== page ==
Kunjungan Panglima Angkatan Tentera keatas Presiden Myanmar ‘kena pusing’

ni kisah yang jelas ‘pusing cerita’.Bunyinya sudah nampak macam Malaysia terpaksa berkejar menyembah kepada Myanmar sehari selepas Perdana Menteri Datuk Seri Najib Tun Razak sertai Himpunan Solidariti Rohingya pada Ahad di Kuala Lumpur.

Gambaran ini ekoran laporan akhbar Myanmar Times mengenai kunjungan Panglima Angkatan Tentera Malaysia Jeneral Tan Sri Zulkifeli Mohd Zin keatas Presiden Myanmar U Htin Kyaw dan ketua tentera Myanmar, Jeneral Min Aung Hlaing di Naypyitaw semalam Isnin.

Cerita sebenarnya ialah Zulkifeli membuat kunjungan itu sebagai kunjungan hormat biasa keatas seorang pemimpin dan ketua tentara sebuah negara anggota ASEAN sebelum beliau bersara pada pertengahan bulan ini.

Ini merupakan amalan biasa dikalangan pimpinan tentera mana-mana negara untuk buat kunjungan seumpama itu.

Kebetulan Isnin beliau dijadual buat kunjungan itu keatas Presiden dan ketua tentera Myanmar.
Sebelum ini, Zulkifeli sudah melawat Arab Saudi, Emiriah Arab Bersatu (UAE), Lubnan, Qatar.

Selepas  Myanmar,beliau meneruskan lawatan ke Thailand pula.

Namun kalau baca di akhbar Myanmar Times Selasa kunjungan berkenaan adalah bertujuan memperbaiki hubungan Malaysia-Myanmar ekoran sengketa dua negara keatas isu Rohingya dan penyertaan Perdana Menteri pada himpunan Ahad.
Satu kenyataan dikeluarkan ekoran kunjungan itu dimana ketua tentera Myanmar itu memberitahu , Zulkifeli bahawa tiada pencabulan hak asasi manusia dilakukan keatas orang Islam Rohingya.
BERIKUT IALAH LAPORAN AKHBAR MYANMAR TIMES


President, military chiefs meet to smooth Myanmar-Malaysia ties
By Ye Mon   |   Tuesday, 06 December 2016
The chief of Malaysia’s armed forces yesterday met with Myanmar’s president and commander-in-chief in an effort to repair fraught relations between the two ASEAN members following recent diplomatic sparring over violence in Rakhine State.
A statement released by the Commander-in-Chief’s Office confirmed the meeting and said that Senior General Min Aung Hlaing told his Malaysian counterpart that no human rights violations had taken place against Muslim Rohingya. The statement also read that Myanmar authorities could not lie about this given the local and international media focus on the state.
President U Htin Kyaw also met with the Malaysian commander to discuss the ongoing military operations in Maungdaw and Buthidaung townships.
A statement from the President’s Office blamed the diplomatic tensions on “false news”. It said that the Myanmar government is working to resolve the issues in Rakhine State in accordance with existing laws and human rights standards.
The tensions between the two nations follow from comments made by Malaysian Prime Minister Najib Razak who described the ongoing situation in Rakhine State as “genocide” and joined a rally on December 4 protesting Myanmar’s treatment of the Muslim minority in the state.
Critics have accused Mr Najib of being disingenuous in his concern, and using the issue as a political tool to attract more votes in Malaysia’s upcoming elections. Myanmar’s President’s Office has warned Malaysia not to interfere in Myanmar’s internal affairs.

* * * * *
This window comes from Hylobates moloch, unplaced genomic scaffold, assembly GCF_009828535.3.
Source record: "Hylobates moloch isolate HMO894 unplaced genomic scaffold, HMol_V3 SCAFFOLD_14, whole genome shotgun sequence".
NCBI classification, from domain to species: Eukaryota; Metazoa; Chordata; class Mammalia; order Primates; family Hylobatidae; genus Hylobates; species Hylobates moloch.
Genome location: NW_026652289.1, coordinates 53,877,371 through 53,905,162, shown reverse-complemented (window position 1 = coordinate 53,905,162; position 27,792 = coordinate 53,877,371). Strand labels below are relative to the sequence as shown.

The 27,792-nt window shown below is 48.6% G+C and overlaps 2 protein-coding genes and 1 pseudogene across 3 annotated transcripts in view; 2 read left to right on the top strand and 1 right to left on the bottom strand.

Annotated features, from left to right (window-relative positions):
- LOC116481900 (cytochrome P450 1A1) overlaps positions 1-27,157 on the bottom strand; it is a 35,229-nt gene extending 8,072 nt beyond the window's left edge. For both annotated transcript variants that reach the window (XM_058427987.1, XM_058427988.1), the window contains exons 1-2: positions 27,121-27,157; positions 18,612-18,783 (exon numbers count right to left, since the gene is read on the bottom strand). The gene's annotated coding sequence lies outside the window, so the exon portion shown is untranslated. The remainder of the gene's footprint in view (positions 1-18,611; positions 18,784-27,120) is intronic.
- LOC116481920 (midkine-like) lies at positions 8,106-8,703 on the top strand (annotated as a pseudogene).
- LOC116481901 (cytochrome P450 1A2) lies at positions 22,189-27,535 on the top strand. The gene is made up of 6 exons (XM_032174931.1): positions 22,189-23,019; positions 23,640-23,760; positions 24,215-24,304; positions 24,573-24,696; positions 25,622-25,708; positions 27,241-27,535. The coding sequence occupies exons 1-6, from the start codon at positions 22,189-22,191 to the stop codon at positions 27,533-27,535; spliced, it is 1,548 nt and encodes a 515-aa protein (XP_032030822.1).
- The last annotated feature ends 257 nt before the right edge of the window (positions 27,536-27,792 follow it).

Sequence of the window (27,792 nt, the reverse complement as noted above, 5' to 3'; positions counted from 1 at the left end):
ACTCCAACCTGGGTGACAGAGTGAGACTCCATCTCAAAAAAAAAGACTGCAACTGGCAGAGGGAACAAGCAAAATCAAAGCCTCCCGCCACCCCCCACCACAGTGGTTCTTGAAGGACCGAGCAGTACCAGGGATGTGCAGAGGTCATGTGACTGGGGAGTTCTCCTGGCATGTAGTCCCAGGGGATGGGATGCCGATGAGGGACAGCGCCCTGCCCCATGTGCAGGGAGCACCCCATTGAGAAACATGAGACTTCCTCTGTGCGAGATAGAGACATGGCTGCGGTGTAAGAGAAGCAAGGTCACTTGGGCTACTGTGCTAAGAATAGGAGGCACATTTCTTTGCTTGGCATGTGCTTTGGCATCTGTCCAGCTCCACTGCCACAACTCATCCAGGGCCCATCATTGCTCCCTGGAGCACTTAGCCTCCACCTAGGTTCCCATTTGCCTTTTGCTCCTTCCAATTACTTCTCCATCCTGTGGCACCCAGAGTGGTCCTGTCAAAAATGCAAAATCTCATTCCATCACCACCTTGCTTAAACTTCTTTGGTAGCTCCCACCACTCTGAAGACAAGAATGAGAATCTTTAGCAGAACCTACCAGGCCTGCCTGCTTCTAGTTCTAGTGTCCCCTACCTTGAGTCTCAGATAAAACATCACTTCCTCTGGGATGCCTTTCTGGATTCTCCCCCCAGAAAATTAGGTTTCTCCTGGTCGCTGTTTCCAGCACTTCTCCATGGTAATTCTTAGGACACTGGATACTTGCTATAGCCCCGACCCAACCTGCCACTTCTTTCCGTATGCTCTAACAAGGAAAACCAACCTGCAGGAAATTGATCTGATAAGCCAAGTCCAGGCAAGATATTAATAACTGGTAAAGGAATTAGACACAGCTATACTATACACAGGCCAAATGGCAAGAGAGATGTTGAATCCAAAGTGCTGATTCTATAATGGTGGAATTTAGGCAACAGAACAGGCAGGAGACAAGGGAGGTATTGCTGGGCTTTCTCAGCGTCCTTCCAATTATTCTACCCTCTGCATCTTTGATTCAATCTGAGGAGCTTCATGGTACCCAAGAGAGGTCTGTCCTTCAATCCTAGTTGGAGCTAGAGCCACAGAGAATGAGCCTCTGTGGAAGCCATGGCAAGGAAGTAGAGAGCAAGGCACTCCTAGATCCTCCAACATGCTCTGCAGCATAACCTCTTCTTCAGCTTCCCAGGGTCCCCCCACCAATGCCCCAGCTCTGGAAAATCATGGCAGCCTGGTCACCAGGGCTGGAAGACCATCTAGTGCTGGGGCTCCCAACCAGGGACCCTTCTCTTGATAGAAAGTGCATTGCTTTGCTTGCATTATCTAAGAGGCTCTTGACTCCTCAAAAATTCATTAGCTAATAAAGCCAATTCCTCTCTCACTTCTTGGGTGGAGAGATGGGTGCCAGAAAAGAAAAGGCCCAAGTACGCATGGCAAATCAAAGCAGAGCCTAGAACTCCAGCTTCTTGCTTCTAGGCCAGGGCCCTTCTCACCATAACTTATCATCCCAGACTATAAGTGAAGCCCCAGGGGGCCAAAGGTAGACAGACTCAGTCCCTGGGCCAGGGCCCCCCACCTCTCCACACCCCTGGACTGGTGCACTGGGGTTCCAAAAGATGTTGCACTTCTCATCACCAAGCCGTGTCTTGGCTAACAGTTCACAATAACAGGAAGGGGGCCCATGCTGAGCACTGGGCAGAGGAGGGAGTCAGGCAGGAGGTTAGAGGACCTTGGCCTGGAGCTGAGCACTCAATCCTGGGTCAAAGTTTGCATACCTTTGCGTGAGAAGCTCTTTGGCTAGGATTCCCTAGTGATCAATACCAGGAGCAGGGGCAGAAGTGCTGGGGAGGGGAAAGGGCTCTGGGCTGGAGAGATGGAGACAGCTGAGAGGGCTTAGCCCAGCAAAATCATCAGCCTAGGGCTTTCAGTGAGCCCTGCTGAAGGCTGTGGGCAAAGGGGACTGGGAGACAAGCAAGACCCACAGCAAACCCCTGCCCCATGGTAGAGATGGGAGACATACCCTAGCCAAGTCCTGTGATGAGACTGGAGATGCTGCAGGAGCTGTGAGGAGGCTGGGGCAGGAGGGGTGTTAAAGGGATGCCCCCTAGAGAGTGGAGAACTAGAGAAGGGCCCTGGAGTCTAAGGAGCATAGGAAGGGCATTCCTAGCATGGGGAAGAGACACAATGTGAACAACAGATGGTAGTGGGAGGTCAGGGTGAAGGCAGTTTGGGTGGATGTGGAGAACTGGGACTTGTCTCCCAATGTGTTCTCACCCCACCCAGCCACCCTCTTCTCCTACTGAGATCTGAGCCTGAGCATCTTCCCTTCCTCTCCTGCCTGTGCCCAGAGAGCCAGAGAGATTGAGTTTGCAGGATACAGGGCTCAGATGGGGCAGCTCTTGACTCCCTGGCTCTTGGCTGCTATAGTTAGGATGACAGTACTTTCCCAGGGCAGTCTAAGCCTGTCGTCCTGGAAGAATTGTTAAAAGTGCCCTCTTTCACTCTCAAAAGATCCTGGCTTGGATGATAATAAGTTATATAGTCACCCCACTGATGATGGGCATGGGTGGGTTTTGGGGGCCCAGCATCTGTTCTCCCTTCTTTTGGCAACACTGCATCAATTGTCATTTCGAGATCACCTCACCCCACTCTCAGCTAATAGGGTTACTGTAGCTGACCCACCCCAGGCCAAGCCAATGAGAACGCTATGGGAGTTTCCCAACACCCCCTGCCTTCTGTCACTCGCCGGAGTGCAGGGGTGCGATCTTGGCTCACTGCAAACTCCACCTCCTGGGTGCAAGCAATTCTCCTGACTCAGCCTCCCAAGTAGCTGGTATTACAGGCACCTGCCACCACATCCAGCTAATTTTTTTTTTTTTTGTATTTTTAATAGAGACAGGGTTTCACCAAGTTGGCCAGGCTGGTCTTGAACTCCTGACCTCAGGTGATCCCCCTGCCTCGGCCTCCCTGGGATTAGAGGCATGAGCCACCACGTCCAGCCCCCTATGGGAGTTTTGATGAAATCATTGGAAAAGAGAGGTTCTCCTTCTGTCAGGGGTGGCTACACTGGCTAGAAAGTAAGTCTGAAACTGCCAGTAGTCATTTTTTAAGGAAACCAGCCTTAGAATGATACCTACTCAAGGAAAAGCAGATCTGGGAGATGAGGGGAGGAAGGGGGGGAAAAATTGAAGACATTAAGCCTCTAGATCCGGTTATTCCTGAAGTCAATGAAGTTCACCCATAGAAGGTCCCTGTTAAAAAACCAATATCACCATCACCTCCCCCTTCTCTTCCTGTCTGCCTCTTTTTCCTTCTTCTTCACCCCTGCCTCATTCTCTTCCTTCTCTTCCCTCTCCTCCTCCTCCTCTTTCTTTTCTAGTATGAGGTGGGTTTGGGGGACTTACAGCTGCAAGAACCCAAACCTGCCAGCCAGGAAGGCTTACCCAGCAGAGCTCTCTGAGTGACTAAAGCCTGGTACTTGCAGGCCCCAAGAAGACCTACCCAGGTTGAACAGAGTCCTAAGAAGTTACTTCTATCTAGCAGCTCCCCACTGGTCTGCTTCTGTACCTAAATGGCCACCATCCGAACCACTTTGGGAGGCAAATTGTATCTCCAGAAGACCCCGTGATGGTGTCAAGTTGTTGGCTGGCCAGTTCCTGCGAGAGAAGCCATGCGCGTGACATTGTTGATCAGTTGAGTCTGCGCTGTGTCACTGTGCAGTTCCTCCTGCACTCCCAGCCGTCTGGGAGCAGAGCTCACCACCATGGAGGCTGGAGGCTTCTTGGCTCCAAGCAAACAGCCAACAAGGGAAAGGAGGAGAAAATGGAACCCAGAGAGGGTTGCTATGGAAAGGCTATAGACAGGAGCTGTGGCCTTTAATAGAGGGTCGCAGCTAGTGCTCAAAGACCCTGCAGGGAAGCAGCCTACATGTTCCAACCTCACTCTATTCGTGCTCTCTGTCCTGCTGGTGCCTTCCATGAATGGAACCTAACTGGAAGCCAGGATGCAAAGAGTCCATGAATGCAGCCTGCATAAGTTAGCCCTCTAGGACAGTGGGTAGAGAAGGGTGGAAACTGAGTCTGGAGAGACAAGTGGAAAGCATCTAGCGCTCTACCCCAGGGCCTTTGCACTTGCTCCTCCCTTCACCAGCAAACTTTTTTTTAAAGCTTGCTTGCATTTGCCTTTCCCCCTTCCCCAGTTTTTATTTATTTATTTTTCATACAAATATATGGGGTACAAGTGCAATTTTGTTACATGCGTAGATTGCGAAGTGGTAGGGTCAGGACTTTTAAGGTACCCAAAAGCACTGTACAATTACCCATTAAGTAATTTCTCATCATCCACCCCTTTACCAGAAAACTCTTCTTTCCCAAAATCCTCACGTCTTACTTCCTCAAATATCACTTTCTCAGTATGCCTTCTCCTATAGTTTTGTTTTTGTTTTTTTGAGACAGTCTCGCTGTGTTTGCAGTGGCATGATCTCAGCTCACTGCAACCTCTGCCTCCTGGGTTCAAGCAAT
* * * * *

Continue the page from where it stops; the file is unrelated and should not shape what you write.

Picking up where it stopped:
Bangkok-based expert on ASEAN affairs, Kavi Chongkittavorn, said that Mr Najib’s actions were simply an attempt to gain support from his country’s Muslim community and that his concern could be more effectively registered through discreet diplomacy.
“The Myanmar government will be held responsible for what is happening, not Malaysia. It is an internal problem that has regional implications,” he said.
Advisor to former President U Thein Sein, U Ko Ko Hlaing, accused the Malaysian leader of exploiting the issue to divert public attention away from corruption allegations levelled against him.
“Malaysia interfered in our affairs despite what it says in the ASEAN charter. This is not good for the future of ASEAN,” he said.
Mr Najib issued a response via Twitter in which he stated that it was not his intention to interfere in Myanmar’s internal affairs but that the cruelty against Rohingya had gone too far.
Malaysia is host to some 54,000 registered Rohingya refugees, as well as many unregistered asylum-seekers whom languish in detention depots.
In response to the ongoing disagreement between the two countries, a group of Muslim CSOs in Myanmar released an open letter to the Malaysian government expressing their disapproval of the country’s response, stating that is doing more harm than good for Muslim people in Myanmar.
The letter, which was delivered to the Malaysian Embassy yesterday, said that the group does not agree with the Malaysian PM’s characterisation of the Rakhine issue.
“We affirm that the unfortunate situation facing Myanmar needs not, and should not, be exploited for self-interest and political purpose,” said the statement.
The statement also said that ill-informed initiatives such as rallies and protests in Malaysia risked worsening ties between the nations, threatening the stability of the ASEAN community and aggravating the situation in Rakhine State.
In a separate statement released yesterday, the Committee for the Protection of Race and Religion, known as Ma Ba Tha, slammed Mr Najib for meddling and “insulting the country and State Counsellor Daw Aung San Suu Kyi’s handling of affairs”. Ma Ba Tha leaders said the letter will be translated and delivered to the Malaysian embassy in Yangon today.
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